By Elizabeth Little
Summary: As soon as they processed my release Noah and I hit the ground running. A change of clothes. A wig. An inconspicuous sedan. We doubled back once, twice, then drove south when we were really headed east. In San Francisco we had a girl who looked like me board a plane to Hawaii.
Oh, I thought I was so clever.
But you probably already know that I’m not.
LA IT girl Janie Jenkins has it all. The looks, the brains, the connections. The criminal record.
Ten years ago, in a trial that transfixed America, Janie was convicted of murdering her mother. Now she’s been released on a technicality she’s determined to unravel the mystery of her mother’s last words, words that send her to a tiny town in the very back of beyond. But with the whole of America’s media on her tail, convinced she’s literally got away with murder, she has to do everything she can to throw her pursuers off the scent.
She knows she really didn’t like her mother. Could she have killed her?
Source: I purchased a paperback
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Dear Daughter was a thriller sort of mystery involving a famous woman accused of murdering her mother. An issue in her county with evidence tampering exonerated her, though much of the public was certain she was guilty. After spending ten years in prison, he decided to stay off the radar and discover what really happened to her mom based on a small number of clues that seemed out of place to her.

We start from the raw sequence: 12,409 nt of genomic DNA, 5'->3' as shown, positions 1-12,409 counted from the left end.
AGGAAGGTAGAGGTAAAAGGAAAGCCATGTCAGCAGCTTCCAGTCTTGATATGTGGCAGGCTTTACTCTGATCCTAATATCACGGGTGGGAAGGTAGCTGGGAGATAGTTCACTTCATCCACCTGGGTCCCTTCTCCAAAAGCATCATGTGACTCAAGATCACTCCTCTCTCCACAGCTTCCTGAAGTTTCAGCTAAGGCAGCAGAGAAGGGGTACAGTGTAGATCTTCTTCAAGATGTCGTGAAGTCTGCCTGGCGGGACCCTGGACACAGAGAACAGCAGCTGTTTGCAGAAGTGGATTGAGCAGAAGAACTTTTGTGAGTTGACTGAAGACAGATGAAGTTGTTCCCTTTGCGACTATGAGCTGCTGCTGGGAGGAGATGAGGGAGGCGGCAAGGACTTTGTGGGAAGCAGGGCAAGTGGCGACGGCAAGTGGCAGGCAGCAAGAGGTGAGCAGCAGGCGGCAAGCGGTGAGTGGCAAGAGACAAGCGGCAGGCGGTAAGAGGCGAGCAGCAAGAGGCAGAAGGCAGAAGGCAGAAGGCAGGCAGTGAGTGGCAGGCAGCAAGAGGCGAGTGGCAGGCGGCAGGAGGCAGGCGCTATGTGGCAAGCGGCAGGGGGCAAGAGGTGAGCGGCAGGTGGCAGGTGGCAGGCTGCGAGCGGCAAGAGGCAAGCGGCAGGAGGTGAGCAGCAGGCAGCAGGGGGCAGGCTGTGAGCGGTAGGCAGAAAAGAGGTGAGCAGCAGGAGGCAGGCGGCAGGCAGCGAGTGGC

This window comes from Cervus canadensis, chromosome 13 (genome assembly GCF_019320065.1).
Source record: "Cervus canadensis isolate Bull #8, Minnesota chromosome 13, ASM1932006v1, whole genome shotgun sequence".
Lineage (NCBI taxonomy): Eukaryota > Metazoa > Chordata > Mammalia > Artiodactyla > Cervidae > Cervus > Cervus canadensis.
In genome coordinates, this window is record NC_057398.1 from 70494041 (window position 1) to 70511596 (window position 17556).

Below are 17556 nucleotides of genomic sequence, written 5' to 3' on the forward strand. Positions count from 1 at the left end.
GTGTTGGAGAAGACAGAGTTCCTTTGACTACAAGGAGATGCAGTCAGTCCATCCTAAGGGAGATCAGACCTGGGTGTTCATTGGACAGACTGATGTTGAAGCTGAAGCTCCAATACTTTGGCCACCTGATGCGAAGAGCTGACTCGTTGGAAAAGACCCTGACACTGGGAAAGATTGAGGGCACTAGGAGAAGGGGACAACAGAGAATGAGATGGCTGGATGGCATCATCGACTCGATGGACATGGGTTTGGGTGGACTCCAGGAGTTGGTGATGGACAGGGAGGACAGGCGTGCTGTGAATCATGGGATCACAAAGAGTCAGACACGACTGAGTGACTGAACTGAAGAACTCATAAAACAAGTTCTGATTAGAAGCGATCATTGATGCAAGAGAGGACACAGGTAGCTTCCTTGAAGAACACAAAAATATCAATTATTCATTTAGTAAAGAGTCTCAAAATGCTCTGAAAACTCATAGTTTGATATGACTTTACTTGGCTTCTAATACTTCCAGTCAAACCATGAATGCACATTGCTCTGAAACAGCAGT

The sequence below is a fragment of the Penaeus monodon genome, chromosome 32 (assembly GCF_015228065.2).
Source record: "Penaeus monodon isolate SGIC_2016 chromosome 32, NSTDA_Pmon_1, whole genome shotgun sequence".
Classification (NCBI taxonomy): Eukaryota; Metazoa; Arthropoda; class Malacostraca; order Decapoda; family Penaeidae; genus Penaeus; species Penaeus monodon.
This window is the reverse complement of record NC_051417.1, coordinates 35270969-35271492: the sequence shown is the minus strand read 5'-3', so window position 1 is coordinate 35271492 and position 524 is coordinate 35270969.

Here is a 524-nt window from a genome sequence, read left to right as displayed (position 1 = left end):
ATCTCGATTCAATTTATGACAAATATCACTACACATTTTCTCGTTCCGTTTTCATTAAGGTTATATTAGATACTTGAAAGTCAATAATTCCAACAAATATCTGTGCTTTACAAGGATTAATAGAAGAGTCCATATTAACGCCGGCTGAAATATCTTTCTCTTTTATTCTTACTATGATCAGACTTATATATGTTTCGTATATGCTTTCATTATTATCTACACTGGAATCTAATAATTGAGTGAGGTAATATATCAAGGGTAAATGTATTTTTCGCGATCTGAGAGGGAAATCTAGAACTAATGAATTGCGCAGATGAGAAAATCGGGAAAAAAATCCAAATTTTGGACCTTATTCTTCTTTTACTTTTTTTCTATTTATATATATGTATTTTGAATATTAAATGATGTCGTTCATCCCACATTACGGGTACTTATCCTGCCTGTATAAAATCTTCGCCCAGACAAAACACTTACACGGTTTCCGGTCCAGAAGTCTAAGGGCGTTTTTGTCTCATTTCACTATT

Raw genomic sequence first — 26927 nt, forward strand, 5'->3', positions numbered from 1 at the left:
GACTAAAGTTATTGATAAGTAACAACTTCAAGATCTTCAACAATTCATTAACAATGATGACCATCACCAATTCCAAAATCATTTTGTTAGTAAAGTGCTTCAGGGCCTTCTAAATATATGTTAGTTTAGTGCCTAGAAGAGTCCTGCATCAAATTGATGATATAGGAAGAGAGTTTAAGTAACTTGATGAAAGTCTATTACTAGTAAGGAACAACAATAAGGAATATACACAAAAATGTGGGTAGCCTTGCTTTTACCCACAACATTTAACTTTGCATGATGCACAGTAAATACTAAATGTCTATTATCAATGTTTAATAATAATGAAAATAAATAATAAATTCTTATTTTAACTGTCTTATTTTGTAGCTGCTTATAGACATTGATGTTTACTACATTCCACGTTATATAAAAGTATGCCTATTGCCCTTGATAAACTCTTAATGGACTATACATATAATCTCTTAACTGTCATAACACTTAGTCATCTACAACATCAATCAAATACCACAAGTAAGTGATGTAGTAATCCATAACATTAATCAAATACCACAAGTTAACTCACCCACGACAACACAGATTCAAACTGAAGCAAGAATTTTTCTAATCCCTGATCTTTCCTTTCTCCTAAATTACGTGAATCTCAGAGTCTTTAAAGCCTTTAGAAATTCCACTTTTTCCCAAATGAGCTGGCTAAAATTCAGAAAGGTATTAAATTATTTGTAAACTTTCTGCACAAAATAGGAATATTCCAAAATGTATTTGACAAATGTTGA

Janie wasn’t a good person whatsoever. She was selfish and awful and she and her mother both treated each other like crap, which is probably why she was such an easy target for everyone to accuse of murder. Her character was like that of Amy from Gone Girl, so reading Dear Daughter was like reading a story narrated by Amy. I thought it was kind of fun, but I do enjoy the occasional awful main character. If that point of view annoys you or you have issues reading about unlikable characters, Dear Daughter isn’t the book for you.
Jane was snarky and unlikable, but she did grow a bit throughout the story. She wanted to track down what happened to her mom and discovered that everything she thought she knew about her mom’s past and her own origins was wrong. It was interesting and full of twists and turns. I liked the mix of mystery and suspense… Jane was playing a tough game where she could’ve been outed at any minute, but took some leaps of faith and even discovered there might be a few people she could actually trust or befriend during her search.
I recommend Dear Daughter. It was slightly predictable towards the end and a little annoying given that the main character was such a frustrating It girl who thought she could manipulate the planet, but it was enjoyable and kept me guessing for the most part. It was a quick read, too. Again, if unlikable narrators aren’t your thing, I would definitely skip this one.